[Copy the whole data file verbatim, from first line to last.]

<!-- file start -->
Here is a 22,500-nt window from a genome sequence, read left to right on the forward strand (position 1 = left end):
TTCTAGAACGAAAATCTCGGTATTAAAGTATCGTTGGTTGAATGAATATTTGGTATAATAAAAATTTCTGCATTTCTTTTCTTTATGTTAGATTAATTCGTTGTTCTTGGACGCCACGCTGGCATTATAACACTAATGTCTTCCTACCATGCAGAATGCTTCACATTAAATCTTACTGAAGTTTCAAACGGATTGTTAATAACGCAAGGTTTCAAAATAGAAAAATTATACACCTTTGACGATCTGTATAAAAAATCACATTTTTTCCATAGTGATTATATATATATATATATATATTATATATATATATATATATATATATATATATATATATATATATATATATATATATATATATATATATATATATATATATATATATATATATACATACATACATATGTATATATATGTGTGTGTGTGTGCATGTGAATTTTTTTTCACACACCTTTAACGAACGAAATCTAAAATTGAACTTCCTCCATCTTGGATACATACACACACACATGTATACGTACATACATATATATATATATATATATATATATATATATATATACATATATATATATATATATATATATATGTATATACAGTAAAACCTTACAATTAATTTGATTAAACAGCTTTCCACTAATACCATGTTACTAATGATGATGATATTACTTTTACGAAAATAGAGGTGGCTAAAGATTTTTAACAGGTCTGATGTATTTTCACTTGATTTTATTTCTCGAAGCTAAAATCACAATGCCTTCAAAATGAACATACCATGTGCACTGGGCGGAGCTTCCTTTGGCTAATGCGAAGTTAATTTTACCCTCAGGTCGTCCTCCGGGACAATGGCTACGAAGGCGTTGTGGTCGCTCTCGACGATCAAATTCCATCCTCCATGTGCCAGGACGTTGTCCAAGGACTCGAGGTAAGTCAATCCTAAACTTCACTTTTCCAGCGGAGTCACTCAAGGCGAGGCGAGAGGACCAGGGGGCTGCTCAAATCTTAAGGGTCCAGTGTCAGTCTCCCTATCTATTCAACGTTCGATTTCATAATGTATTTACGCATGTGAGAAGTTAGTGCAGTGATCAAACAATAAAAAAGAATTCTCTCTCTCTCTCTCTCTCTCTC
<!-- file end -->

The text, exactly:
Here is a 22,500-nt window from a genome sequence, read left to right on the forward strand (position 1 = left end):
TTCTAGAACGAAAATCTCGGTATTAAAGTATCGTTGGTTGAATGAATATTTGGTATAATAAAAATTTCTGCATTTCTTTTCTTTATGTTAGATTAATTCGTTGTTCTTGGACGCCACGCTGGCATTATAACACTAATGTCTTCCTACCATGCAGAATGCTTCACATTAAATCTTACTGAAGTTTCAAACGGATTGTTAATAACGCAAGGTTTCAAAATAGAAAAATTATACACCTTTGACGATCTGTATAAAAAATCACATTTTTTCCATAGTGATTATATATATATATATATATATTATATATATATATATATATATATATATATATATATATATATATATATATATATATATATATATATATATATATATATATATATATATATATACATACATACATATGTATATATATGTGTGTGTGTGTGCATGTGAATTTTTTTTCACACACCTTTAACGAACGAAATCTAAAATTGAACTTCCTCCATCTTGGATACATACACACACACATGTATACGTACATACATATATATATATATATATATATATATATATATATATACATATATATATATATATATATATATATGTATATACAGTAAAACCTTACAATTAATTTGATTAAACAGCTTTCCACTAATACCATGTTACTAATGATGATGATATTACTTTTACGAAAATAGAGGTGGCTAAAGATTTTTAACAGGTCTGATGTATTTTCACTTGATTTTATTTCTCGAAGCTAAAATCACAATGCCTTCAAAATGAACATACCATGTGCACTGGGCGGAGCTTCCTTTGGCTAATGCGAAGTTAATTTTACCCTCAGGTCGTCCTCCGGGACAATGGCTACGAAGGCGTTGTGGTCGCTCTCGACGATCAAATTCCATCCTCCATGTGCCAGGACGTTGTCCAAGGACTCGAGGTAAGTCAATCCTAAACTTCACTTTTCCAGCGGAGTCACTCAAGGCGAGGCGAGAGGACCAGGGGGCTGCTCAAATCTTAAGGGTCCAGTGTCAGTCTCCCTATCTATTCAACGTTCGATTTCATAATGTATTTACGCATGTGAGAAGTTAGTGCAGTGATCAAACAATAAAAAAGAATTCTCTCTCTCTCTCTCTCTCTCTC